How our thoughts and emotions affect our health!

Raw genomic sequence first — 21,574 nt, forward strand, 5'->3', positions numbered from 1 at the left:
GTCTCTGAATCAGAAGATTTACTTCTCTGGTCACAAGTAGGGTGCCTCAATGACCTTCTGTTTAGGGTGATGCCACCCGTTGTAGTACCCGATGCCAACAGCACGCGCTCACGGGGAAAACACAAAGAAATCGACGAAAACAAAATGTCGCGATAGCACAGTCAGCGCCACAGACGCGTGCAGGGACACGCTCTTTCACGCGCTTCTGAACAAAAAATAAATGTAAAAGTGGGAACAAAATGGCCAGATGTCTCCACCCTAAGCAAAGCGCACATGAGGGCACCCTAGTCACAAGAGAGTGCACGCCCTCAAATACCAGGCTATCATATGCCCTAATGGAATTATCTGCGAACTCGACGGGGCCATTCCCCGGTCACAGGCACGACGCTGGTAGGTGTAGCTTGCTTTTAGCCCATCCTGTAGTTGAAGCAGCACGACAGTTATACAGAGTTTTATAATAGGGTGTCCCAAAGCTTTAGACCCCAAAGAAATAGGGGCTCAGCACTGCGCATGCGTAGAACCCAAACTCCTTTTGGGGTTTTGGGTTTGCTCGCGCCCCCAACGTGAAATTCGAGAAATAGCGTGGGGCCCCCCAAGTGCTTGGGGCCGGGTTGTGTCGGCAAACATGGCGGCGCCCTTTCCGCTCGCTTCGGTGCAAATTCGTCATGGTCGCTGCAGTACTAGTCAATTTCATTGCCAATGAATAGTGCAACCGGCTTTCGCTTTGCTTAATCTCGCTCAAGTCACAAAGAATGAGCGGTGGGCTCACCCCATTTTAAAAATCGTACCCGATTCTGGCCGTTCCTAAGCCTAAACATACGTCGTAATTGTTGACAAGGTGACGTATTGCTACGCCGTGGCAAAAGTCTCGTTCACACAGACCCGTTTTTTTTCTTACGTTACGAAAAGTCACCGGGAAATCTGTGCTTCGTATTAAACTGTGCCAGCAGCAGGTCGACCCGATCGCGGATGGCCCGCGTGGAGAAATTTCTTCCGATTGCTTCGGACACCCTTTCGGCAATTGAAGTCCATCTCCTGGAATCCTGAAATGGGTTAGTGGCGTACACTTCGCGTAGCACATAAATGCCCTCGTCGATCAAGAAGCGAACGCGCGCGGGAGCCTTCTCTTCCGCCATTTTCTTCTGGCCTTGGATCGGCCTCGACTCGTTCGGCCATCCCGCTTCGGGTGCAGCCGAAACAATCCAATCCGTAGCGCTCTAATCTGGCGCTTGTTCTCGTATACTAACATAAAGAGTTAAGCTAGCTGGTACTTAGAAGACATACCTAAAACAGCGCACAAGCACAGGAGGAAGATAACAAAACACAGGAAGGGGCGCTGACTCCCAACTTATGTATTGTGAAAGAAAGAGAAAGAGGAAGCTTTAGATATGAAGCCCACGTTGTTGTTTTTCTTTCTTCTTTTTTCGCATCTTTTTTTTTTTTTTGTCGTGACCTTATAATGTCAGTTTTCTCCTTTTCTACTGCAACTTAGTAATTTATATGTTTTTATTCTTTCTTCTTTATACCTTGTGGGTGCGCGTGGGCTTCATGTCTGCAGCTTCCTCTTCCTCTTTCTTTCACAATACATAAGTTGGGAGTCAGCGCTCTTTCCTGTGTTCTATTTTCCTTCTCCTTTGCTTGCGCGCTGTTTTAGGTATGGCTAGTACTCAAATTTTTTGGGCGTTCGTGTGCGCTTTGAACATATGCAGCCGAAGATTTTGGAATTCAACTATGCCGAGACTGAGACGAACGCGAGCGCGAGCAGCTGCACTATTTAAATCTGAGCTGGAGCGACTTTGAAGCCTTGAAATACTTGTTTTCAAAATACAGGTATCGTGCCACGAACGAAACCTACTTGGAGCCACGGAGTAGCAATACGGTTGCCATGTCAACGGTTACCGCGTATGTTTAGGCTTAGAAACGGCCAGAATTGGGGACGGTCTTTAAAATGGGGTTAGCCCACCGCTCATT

by Marie Baker and Michele Longo O'Donnell